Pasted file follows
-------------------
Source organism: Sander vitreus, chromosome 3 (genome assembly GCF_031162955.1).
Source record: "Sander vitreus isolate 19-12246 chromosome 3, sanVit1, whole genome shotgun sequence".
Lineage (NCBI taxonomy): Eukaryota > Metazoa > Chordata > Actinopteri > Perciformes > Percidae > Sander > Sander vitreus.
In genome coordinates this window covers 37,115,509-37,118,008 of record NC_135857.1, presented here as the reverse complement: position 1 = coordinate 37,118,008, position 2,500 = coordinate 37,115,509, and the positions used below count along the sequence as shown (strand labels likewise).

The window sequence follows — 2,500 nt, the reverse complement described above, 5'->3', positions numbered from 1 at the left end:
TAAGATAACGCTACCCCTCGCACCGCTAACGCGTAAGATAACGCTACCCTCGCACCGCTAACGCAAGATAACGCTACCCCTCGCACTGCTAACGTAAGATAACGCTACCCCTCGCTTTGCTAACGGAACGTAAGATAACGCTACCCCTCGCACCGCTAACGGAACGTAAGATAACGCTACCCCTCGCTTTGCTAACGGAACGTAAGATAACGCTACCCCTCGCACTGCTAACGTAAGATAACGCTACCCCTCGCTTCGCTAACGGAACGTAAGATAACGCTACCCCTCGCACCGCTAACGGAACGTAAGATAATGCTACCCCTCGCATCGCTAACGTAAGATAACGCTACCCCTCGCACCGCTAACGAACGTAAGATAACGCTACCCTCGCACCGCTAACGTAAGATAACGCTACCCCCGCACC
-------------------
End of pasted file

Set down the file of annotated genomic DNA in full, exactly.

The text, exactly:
Source organism: Sander vitreus, chromosome 3 (genome assembly GCF_031162955.1).
Source record: "Sander vitreus isolate 19-12246 chromosome 3, sanVit1, whole genome shotgun sequence".
Lineage (NCBI taxonomy): Eukaryota > Metazoa > Chordata > Actinopteri > Perciformes > Percidae > Sander > Sander vitreus.
In genome coordinates this window covers 37,115,509-37,118,008 of record NC_135857.1, presented here as the reverse complement: position 1 = coordinate 37,118,008, position 2,500 = coordinate 37,115,509, and the positions used below count along the sequence as shown (strand labels likewise).

The window sequence follows — 2,500 nt, the reverse complement described above, 5'->3', positions numbered from 1 at the left end:
TAAGATAACGCTACCCCTCGCACCGCTAACGCGTAAGATAACGCTACCCTCGCACCGCTAACGCAAGATAACGCTACCCCTCGCACTGCTAACGTAAGATAACGCTACCCCTCGCTTTGCTAACGGAACGTAAGATAACGCTACCCCTCGCACCGCTAACGGAACGTAAGATAACGCTACCCCTCGCTTTGCTAACGGAACGTAAGATAACGCTACCCCTCGCACTGCTAACGTAAGATAACGCTACCCCTCGCTTCGCTAACGGAACGTAAGATAACGCTACCCCTCGCACCGCTAACGGAACGTAAGATAATGCTACCCCTCGCATCGCTAACGTAAGATAACGCTACCCCTCGCACCGCTAACGAACGTAAGATAACGCTACCCTCGCACCGCTAACGTAAGATAACGCTACCCCCGCACC